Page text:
- Physicist Dr. Katie Mack explains the difference between dark matter, dark energy, and phantom dark energy, and shares what scientists think the mysterious force is, its effect on space, and how, billions of years from now, it could cause peak cosmic destruction.
- The Big Rip seems more probable than a Big Crunch at this point in time, but scientists still have much to learn before they can determine the ultimate fate of the universe. "If we figure out what [dark energy is] doing, if we figure out what it's made of, how it's going to change in the future, then we will have a much better idea for how the universe will end," says Mack.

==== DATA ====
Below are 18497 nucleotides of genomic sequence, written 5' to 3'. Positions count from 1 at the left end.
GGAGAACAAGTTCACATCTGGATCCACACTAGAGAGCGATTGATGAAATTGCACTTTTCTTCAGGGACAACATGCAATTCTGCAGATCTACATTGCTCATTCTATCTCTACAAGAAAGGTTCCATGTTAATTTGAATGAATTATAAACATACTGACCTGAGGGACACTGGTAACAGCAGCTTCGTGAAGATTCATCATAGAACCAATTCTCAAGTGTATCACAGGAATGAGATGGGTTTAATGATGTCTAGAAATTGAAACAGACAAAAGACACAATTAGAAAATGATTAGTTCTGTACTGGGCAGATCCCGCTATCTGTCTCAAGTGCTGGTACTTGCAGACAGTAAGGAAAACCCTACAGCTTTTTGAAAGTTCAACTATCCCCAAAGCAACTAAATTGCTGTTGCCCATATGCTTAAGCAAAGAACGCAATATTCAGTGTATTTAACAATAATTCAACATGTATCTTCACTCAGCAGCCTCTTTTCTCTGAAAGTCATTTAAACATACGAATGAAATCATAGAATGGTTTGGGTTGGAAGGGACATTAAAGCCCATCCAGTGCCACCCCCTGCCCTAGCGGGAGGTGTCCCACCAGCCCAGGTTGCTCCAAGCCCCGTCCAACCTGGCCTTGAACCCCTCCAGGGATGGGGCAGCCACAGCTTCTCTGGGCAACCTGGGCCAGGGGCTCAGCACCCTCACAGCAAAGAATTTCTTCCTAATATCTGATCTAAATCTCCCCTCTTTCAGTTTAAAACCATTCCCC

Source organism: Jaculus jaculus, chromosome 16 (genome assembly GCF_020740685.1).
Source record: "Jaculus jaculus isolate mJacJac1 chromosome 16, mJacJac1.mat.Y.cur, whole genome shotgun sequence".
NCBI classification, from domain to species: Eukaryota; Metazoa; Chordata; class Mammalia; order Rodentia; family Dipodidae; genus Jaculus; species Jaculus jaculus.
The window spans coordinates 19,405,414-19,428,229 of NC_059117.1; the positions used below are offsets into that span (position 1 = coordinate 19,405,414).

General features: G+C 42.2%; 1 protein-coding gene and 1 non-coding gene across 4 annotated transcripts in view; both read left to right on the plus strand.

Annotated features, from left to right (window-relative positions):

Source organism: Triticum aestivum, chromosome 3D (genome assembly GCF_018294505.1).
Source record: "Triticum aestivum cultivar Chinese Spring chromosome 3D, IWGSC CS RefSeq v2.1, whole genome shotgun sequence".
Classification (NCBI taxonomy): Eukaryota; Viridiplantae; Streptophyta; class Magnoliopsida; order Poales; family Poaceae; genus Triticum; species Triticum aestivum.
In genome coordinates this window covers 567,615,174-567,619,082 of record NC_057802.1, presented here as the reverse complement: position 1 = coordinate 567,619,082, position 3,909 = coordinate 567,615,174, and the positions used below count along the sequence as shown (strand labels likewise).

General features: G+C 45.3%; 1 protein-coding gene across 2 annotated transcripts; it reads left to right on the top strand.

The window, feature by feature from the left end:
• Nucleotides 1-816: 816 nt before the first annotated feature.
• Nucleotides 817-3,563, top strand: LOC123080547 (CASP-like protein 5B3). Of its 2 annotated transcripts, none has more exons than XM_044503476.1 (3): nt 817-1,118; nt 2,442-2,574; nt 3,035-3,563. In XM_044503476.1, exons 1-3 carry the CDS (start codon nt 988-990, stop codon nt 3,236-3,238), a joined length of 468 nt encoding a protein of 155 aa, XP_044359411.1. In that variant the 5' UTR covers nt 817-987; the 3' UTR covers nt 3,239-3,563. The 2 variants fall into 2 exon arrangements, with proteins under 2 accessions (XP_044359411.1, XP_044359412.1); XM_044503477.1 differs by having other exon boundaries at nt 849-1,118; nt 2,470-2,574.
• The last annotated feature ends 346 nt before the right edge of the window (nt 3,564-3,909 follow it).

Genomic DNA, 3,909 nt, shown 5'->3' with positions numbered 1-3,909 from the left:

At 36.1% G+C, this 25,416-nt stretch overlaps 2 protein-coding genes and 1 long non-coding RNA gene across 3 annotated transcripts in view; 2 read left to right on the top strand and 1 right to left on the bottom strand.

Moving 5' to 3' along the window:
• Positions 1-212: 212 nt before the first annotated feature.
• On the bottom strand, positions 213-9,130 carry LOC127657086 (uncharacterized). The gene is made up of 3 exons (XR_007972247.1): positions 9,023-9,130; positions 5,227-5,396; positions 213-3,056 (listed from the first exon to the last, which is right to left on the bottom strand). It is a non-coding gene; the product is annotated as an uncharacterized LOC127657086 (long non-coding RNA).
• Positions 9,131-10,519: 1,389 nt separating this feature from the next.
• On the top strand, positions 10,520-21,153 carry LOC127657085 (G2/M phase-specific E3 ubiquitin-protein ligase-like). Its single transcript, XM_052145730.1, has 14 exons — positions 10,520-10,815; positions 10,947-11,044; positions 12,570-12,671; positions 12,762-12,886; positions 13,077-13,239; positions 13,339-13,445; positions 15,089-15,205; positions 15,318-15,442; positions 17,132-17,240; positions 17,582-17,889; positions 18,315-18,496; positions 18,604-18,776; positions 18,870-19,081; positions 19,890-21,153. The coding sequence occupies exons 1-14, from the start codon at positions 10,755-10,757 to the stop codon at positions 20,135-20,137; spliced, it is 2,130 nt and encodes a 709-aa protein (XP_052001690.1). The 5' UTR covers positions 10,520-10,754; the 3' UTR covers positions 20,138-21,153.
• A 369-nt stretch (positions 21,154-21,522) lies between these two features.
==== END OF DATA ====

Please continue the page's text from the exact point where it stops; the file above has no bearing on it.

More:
A unique exoplanet without clouds or haze was found by astrophysicists from Harvard and Smithsonian.
- Astronomers from Harvard and Smithsonian find a very rare "hot Jupiter" exoplanet without clouds or haze.
- Such planets were formed differently from others and offer unique research opportunities.
- Only one other such exoplanet was found previously.
Munazza Alam – a graduate student at the Center for Astrophysics | Harvard & Smithsonian.
Credit: Jackie Faherty